As Reston builds higher, said Hudgins, it would be good to incorporate the building of affordable units into the new buildings, especially around the transit station and proposed Metrorail stop at Wiehle Avenue. And Reston will build higher. Reston is sure to be one of the main centers to attract the new population to the Hunter Mill District, as new jobs come to the area. The 2004 population of Hunter Mill was 127,426 and it is estimated to grow in 2010 to 141,406 and by 2025 to 145,972, according to statistics from Fairfax County Department of Systems Management for Human Services.
Solutions for the lack of affordable housing are not easy to come by. The Fairfax County Board of Supervisors has appointed a Preservation Action Committee, whose mission is to come up with recommendations on how to do a better job of preserving affordable housing in the county.
WHILE THE WORK on recommendations continues, Krocker receives phone calls from people who are in danger of being evicted because they can no longer afford to pay the rent. The problem then becomes one of a rising number of homeless people in the area, while the homeless shelters are filled to capacity. Reston Interfaith’s “Strategies for Addressing Homelessness Locally” states high cost of living and lack of affordable housing in the region as the most important external factors contributing to homelessness. The document also states that in January of 2004 there were 2,000 homeless persons in Fairfax County, while the five county-owned homeless shelters have 261 beds available, 60 of which are in Reston’s Embry Rucker Shelter.
Mike Corrigan, the president of the Reston Citizens Association (RCA) Board of Directors, said there is a great deal of danger that Reston will lose more affordable housing. The RCA has decided to become active in the preservation of affordable housing and will look to partner up with Reston Interfaith to determine how to get involved. One of the ways to advocate for the issue is to discuss with Fairfax County the possibility of rezoning the commercial space to mixed use, adding a provision that affordable housing units be included. Another possibility is advocating that the county’s affordable housing guidelines include multi-story, elevator buildings.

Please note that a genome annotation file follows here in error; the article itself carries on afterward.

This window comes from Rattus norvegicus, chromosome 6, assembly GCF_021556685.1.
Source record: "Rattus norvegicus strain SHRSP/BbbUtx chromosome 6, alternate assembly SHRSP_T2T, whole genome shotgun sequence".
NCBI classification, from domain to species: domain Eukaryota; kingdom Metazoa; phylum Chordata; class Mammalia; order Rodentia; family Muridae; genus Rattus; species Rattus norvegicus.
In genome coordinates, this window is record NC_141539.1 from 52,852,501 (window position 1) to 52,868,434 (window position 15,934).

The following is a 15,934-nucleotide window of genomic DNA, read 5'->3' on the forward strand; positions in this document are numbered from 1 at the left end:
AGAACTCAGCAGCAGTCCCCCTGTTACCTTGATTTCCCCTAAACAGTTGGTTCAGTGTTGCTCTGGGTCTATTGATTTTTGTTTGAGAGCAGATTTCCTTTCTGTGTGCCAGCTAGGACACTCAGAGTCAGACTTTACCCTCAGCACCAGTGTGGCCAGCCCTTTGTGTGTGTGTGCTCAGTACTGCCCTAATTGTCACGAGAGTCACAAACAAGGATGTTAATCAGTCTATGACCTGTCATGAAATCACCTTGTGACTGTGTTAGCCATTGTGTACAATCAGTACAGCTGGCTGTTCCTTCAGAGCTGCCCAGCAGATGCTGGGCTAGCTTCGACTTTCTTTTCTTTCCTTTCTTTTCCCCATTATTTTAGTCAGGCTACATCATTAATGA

Krocker said it is important to recognize, and eliminate, the stereotype associated with those who are in need of affordable housing. Some tend to think of those in need as poor and unemployed, which is not necessarily true. "The people we are talking about are important populations in our community," she said. Among other populations Krocker mentioned college students who have lived in the area their entire lives, elderly on fixed incomes, teachers, firefighters, grocery store employees and day-care providers who will be forced to move out of the area because they would not be able to afford to live here. It is important, she said, to get rid of the “Not In My Back Yard” notion. The notion some residents may have is that affordable housing is at a lower grade and that it will devalue their own properties if it is near them.
"People have to understand whom affordable housing serves," she added. The poor and the unemployed are a small segment of the population in need of it.
According to the U.S. Census Bureau, 2003 American Community Survey, 26.6 percent of the county's households have an income of less than $50,000. Fairfax County says a household needs to have an income of $48,000 to rent a two-bedroom apartment in the county, which means that around a quarter of the county's households cannot afford to rent a two-bedroom apartment in it. The $48,000 necessary is calculated on the basis that the average monthly rent of a two-bedroom apartment in Fairfax County is $1,197, and if one were to pay no more than 30 percent of one’s income towards housing, in this case renting a two-bedroom apartment, that income would have to be $48,000. Households that receive assistance through the Housing Choice Voucher Program are those with incomes at or below 30 percent of the median income, thus the 30 percent figure in the formula. The median household income in Fairfax County, according to the U.S. Census Bureau, 2003 American Community Survey, is $80,753. Thirty percent of the median income is $24,226. The gap between the $48,000 needed to rent a two-bedroom apartment and those who are served by the Housing Choice Voucher Program is $23,774. According to the 2003 American Community Survey, 8.9 percent of households in Fairfax County have an income of less than $25,000.
In order to address the problems and issues presented by the affordable housing situation, a group of community activists was formed in August of 2004. Members of community based organizations, affordable housing developers, human service providers, faith communities, financial institutions, and others formed the Northern Virginia Affordable Housing Alliance, with a mission to advocate for the preservation and production of all types of affordable housing. The Alliance will hold a meeting Thursday, March 10, from 9 a.m. to noon, entitled “Empowering the Advocate: Affordable Housing and You,” at St. Mary of Sorrows Church, 5222 Sideburn Road, Fairfax. On the agenda, among other things, are discussions on the problems regarding affordable housing in Northern Virginia.